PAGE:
Advanced Postman

Postman is an application that lets you easily test API endpoints. Some of the more advanced or lesser known features make it very powerful and really speeds up workflow.

Each API endpoint is saved under a parent collection. Login endpoint test checks the response code and sets an authentication token in an environment variable.

As you can see above I have a request setup and saved for every endpoint in the application I am currently developing. Instead of re-typing a new request every time I setup a collection, which can be thought of as the parent.

Another powerful feature are environment variables. In the top right of the image you can see I am under my dev environment. In my requests, I use {{url}} (Postman uses {} to read variables), which is the environment variable I have set under dev. It’s value is localhost:3000. If I switch to production, I would use my Heroku server instead of localhost. This environment is applied to every single request saved under the collection. This is a huge time saver. Instead of replacing localhost for every endpoint, I can just make one switch in a drop-down list to switch in between dev and prod.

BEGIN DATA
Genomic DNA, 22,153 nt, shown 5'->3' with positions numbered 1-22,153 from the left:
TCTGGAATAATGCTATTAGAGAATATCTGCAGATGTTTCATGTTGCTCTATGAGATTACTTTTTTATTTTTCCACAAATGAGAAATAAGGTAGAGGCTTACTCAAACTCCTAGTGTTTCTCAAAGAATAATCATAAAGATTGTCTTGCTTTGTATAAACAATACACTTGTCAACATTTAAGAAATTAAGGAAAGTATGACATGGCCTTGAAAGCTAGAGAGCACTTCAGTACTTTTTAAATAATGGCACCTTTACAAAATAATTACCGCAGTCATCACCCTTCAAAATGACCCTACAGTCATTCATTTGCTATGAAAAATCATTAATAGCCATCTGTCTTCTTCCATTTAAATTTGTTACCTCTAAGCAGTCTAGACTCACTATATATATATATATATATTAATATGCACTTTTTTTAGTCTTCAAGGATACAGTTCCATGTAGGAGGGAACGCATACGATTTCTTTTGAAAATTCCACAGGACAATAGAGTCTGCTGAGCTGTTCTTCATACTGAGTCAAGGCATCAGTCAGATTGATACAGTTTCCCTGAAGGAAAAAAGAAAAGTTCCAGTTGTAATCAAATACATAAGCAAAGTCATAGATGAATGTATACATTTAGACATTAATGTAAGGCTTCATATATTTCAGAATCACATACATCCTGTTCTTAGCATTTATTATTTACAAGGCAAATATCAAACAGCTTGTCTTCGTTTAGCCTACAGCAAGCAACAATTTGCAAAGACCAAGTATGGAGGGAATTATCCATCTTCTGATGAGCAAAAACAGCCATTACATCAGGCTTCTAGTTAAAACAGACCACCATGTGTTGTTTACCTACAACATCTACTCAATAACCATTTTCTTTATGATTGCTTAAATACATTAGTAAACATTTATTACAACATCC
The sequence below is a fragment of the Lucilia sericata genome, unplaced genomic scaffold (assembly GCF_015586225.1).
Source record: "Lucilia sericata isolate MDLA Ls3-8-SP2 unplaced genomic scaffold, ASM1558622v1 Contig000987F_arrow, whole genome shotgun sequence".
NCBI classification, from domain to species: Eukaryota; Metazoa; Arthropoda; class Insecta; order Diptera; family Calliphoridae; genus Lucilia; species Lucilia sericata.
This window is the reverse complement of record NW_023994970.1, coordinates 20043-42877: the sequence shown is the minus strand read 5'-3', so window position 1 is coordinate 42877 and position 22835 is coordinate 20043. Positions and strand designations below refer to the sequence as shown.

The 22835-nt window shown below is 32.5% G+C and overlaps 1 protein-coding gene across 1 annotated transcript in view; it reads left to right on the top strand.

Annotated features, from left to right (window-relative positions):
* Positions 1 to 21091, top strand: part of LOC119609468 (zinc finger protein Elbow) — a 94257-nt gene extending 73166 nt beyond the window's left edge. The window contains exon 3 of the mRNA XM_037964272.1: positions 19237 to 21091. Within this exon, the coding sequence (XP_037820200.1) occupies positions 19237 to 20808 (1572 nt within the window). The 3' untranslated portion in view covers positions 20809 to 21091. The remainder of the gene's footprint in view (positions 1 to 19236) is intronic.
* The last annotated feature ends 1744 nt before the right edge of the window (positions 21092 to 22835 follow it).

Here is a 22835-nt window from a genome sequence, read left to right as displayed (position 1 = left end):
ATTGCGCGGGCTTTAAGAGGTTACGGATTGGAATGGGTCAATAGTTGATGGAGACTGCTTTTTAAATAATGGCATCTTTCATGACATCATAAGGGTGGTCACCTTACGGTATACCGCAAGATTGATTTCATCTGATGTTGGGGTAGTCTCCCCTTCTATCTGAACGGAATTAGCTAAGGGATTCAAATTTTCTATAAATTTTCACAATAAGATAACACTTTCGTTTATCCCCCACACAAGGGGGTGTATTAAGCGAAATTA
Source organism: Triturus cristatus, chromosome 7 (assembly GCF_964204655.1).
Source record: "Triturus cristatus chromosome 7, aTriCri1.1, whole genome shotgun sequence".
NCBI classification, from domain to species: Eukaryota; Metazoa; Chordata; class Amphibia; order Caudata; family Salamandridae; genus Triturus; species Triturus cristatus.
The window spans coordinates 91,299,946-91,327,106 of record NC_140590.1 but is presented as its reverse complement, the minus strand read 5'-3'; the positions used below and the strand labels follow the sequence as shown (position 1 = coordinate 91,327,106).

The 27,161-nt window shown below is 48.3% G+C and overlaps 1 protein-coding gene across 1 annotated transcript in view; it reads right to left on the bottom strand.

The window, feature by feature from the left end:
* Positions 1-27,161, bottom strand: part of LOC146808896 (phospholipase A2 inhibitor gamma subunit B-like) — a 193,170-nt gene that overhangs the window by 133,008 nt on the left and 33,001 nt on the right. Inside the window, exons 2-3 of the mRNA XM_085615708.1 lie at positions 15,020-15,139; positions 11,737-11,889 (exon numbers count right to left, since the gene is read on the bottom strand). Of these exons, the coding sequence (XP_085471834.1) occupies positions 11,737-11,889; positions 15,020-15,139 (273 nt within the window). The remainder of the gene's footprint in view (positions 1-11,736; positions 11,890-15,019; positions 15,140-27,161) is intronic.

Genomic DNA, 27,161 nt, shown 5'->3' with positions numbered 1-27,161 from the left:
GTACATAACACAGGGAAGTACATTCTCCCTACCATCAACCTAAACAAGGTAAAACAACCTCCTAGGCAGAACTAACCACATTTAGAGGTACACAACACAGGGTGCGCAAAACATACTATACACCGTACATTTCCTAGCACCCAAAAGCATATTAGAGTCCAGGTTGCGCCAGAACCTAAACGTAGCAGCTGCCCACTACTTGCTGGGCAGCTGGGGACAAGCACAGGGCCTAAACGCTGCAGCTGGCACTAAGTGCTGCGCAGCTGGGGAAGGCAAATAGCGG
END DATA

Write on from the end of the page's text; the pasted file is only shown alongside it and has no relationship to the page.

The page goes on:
This specific app I have been working on also uses authorization tokens. When I login I want that token set. If the token is not set, I cannot test my endpoints that require authentication. In the test script above we check if the response code that Postman receives is 200 (201 for account creation). If the response code is correct, we grab the token and set it as an environment variable in Postman.

I have a default authorization method setup for my collection that uses the environment variable holding the token. If I want to tell Postman an endpoint requires authentication, I can tell it to inherit from parent. This prevents me from having to repeat myself for every endpoint that requires authentication.

It is late and this is probably poorly written. The point of the post is to encourage people to check out and learn Postman.

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